I anticipated we would share the cottage for a year or two, then one or both of us would get married. But God had other plans, and when he revealed them to Tim, so did he. And soon I did too.

It was Tuesday August 17, only days before our fifth ‘month-iversary’. Tim had a baseball game that night, and I went with him to watch. He wore his blue and white baseball suit, that hugged his body the way baseball suits do. Coincidentally, I matched him, in a blue and white T-shirt dress, as we called them. It was a dress made of T-shirt fabric. It broke the church rules, ever so slightly, having a fake ‘cape panel’ at the front and no cape at all at the back. It was the last small piece of fabric at the store, barely enough for a dress at all, but I loved it so much I was determined to make it work. I wasn’t trying to break the rules.

After the game we returned to Tim’s home for a few hours. Sometime, just before midnight, I prepared to leave. Tim walked me to the door, where we stood and chatted a while. We talked about our friends who had gotten become engaged on the weekend. Sunday night, to be exact. We were both very happy for them. And then Tim told me something that took me off guard. He had planned to propose that week, but when our friends announced their engagement, he decided he didn’t want to steal their thunder. And, besides, he told me, he didn’t want it to look like he was trying to keep up the pace with them.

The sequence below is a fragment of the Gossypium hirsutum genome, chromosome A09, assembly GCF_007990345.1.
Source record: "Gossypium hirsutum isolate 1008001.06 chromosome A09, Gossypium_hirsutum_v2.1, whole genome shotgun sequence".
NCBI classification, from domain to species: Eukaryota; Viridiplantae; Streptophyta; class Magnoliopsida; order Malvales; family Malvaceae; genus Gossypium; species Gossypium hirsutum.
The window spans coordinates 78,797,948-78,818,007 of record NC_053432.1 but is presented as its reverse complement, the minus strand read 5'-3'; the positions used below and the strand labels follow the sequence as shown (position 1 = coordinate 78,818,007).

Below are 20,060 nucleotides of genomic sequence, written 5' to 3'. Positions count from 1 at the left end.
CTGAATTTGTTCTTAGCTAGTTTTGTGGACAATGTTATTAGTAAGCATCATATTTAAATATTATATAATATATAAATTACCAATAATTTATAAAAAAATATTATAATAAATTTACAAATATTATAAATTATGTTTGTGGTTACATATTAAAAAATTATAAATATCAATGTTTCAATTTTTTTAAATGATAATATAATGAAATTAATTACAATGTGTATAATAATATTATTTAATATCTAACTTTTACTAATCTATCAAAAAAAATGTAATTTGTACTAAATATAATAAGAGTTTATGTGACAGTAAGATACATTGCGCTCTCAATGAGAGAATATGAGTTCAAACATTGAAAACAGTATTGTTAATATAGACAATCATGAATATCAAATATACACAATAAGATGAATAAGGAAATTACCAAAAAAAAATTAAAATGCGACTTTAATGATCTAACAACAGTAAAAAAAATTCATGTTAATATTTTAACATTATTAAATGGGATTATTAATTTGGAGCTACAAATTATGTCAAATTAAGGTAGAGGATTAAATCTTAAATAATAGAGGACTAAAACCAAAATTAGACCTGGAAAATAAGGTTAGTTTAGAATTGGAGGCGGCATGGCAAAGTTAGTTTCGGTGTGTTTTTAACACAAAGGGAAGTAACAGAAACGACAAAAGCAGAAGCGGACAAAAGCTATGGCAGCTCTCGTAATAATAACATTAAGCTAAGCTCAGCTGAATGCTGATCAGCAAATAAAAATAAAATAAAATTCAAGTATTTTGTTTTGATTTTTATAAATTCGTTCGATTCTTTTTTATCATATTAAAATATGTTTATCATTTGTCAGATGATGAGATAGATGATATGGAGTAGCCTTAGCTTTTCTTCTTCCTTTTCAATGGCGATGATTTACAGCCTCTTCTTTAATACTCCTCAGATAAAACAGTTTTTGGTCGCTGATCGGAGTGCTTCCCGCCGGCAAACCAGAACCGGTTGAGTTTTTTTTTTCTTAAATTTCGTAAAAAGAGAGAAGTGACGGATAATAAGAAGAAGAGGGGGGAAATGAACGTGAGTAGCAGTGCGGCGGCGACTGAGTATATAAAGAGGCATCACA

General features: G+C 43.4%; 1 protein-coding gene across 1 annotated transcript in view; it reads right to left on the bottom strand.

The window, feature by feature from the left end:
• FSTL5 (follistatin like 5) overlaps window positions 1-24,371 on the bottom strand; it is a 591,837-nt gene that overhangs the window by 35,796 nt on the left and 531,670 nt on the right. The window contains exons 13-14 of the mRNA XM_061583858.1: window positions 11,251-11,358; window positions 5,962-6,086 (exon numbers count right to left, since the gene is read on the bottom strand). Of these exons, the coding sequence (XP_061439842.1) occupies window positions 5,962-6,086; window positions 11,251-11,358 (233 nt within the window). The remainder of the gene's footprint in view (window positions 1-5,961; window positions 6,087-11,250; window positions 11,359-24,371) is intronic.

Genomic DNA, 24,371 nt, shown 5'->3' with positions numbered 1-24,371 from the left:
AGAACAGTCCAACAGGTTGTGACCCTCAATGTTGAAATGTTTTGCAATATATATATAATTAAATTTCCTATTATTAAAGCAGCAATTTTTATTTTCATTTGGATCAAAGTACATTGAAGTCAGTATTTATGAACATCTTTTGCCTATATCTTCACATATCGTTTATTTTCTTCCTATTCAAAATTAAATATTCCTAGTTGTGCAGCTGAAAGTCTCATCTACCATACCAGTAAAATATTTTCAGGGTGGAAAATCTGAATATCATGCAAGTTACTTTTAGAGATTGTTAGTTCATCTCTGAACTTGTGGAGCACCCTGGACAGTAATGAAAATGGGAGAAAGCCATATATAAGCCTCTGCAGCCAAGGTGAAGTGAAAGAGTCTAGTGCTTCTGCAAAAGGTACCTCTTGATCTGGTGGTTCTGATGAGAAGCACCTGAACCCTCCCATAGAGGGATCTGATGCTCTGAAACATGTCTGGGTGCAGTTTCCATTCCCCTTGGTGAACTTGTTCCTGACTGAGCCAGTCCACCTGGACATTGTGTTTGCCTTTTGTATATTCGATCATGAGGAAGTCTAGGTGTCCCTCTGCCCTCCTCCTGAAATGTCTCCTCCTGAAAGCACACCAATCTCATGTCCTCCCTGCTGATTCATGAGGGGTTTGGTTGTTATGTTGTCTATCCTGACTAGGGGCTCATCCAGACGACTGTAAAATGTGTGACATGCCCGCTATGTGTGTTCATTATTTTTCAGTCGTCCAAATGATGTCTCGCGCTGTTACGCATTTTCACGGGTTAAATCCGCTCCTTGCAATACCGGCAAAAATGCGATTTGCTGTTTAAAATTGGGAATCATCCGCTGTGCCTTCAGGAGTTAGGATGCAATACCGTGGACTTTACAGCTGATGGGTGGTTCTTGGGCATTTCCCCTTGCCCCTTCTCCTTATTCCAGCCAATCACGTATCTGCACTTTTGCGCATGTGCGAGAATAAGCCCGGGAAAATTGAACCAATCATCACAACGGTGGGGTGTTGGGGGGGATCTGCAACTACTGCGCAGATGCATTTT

As we continued talking, I had this sense that Tim was about to do the first impulsive thing I had ever seen him do. He was about to propose. Right there. Right then. No perfect plan. No dinner out. No candlelight and roses. Just love.